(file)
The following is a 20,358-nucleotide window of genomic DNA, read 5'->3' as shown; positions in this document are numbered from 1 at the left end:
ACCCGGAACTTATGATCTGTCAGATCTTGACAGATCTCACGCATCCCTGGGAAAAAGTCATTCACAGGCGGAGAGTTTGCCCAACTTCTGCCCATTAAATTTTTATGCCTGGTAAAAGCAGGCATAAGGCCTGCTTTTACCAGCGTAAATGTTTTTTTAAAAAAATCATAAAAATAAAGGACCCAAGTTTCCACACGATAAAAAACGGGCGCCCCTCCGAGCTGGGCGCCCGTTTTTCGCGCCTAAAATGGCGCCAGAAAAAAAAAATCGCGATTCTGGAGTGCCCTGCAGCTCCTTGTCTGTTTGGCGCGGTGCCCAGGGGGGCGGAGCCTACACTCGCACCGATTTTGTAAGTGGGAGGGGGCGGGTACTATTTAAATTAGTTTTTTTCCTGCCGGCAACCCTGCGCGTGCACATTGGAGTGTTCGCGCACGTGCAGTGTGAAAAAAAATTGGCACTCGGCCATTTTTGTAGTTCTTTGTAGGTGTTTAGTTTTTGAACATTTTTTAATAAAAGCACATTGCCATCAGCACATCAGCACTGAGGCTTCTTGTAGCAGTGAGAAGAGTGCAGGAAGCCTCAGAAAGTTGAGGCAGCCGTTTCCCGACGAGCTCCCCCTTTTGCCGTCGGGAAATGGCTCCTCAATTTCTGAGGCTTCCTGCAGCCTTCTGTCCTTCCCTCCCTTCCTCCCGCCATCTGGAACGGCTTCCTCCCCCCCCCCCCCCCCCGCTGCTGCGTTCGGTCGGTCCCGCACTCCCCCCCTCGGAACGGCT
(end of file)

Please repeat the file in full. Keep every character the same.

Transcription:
The following is a 20,358-nucleotide window of genomic DNA, read 5'->3' as shown; positions in this document are numbered from 1 at the left end:
ACCCGGAACTTATGATCTGTCAGATCTTGACAGATCTCACGCATCCCTGGGAAAAAGTCATTCACAGGCGGAGAGTTTGCCCAACTTCTGCCCATTAAATTTTTATGCCTGGTAAAAGCAGGCATAAGGCCTGCTTTTACCAGCGTAAATGTTTTTTTAAAAAAATCATAAAAATAAAGGACCCAAGTTTCCACACGATAAAAAACGGGCGCCCCTCCGAGCTGGGCGCCCGTTTTTCGCGCCTAAAATGGCGCCAGAAAAAAAAAATCGCGATTCTGGAGTGCCCTGCAGCTCCTTGTCTGTTTGGCGCGGTGCCCAGGGGGGCGGAGCCTACACTCGCACCGATTTTGTAAGTGGGAGGGGGCGGGTACTATTTAAATTAGTTTTTTTCCTGCCGGCAACCCTGCGCGTGCACATTGGAGTGTTCGCGCACGTGCAGTGTGAAAAAAAATTGGCACTCGGCCATTTTTGTAGTTCTTTGTAGGTGTTTAGTTTTTGAACATTTTTTAATAAAAGCACATTGCCATCAGCACATCAGCACTGAGGCTTCTTGTAGCAGTGAGAAGAGTGCAGGAAGCCTCAGAAAGTTGAGGCAGCCGTTTCCCGACGAGCTCCCCCTTTTGCCGTCGGGAAATGGCTCCTCAATTTCTGAGGCTTCCTGCAGCCTTCTGTCCTTCCCTCCCTTCCTCCCGCCATCTGGAACGGCTTCCTCCCCCCCCCCCCCCCCCGCTGCTGCGTTCGGTCGGTCCCGCACTCCCCCCCTCGGAACGGCT